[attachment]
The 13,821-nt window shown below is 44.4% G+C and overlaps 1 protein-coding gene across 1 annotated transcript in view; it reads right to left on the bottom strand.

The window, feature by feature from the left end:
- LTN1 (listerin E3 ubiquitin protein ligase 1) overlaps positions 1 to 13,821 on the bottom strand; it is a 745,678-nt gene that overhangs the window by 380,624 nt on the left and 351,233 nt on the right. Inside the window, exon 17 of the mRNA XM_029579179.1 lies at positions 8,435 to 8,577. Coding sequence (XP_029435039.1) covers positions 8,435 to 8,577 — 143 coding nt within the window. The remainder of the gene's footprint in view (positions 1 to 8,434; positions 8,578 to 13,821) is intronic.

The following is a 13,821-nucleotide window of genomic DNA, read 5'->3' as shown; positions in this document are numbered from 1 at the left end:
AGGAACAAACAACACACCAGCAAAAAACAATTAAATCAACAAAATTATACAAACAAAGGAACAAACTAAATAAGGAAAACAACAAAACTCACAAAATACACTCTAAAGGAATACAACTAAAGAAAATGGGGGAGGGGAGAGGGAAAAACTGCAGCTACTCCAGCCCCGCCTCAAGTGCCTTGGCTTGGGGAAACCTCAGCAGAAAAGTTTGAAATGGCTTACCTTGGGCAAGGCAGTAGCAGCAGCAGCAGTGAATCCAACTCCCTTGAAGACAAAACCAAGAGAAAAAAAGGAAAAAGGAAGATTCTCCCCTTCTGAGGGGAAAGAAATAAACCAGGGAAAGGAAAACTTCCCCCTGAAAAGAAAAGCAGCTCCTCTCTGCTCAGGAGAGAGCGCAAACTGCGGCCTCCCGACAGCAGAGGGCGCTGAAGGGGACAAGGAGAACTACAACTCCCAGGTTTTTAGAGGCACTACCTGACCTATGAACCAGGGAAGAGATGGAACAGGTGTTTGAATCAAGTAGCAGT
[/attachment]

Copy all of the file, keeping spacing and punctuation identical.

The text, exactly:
The 13,821-nt window shown below is 44.4% G+C and overlaps 1 protein-coding gene across 1 annotated transcript in view; it reads right to left on the bottom strand.

The window, feature by feature from the left end:
- LTN1 (listerin E3 ubiquitin protein ligase 1) overlaps positions 1 to 13,821 on the bottom strand; it is a 745,678-nt gene that overhangs the window by 380,624 nt on the left and 351,233 nt on the right. Inside the window, exon 17 of the mRNA XM_029579179.1 lies at positions 8,435 to 8,577. Coding sequence (XP_029435039.1) covers positions 8,435 to 8,577 — 143 coding nt within the window. The remainder of the gene's footprint in view (positions 1 to 8,434; positions 8,578 to 13,821) is intronic.

The following is a 13,821-nucleotide window of genomic DNA, read 5'->3' as shown; positions in this document are numbered from 1 at the left end:
AGGAACAAACAACACACCAGCAAAAAACAATTAAATCAACAAAATTATACAAACAAAGGAACAAACTAAATAAGGAAAACAACAAAACTCACAAAATACACTCTAAAGGAATACAACTAAAGAAAATGGGGGAGGGGAGAGGGAAAAACTGCAGCTACTCCAGCCCCGCCTCAAGTGCCTTGGCTTGGGGAAACCTCAGCAGAAAAGTTTGAAATGGCTTACCTTGGGCAAGGCAGTAGCAGCAGCAGCAGTGAATCCAACTCCCTTGAAGACAAAACCAAGAGAAAAAAAGGAAAAAGGAAGATTCTCCCCTTCTGAGGGGAAAGAAATAAACCAGGGAAAGGAAAACTTCCCCCTGAAAAGAAAAGCAGCTCCTCTCTGCTCAGGAGAGAGCGCAAACTGCGGCCTCCCGACAGCAGAGGGCGCTGAAGGGGACAAGGAGAACTACAACTCCCAGGTTTTTAGAGGCACTACCTGACCTATGAACCAGGGAAGAGATGGAACAGGTGTTTGAATCAAGTAGCAGT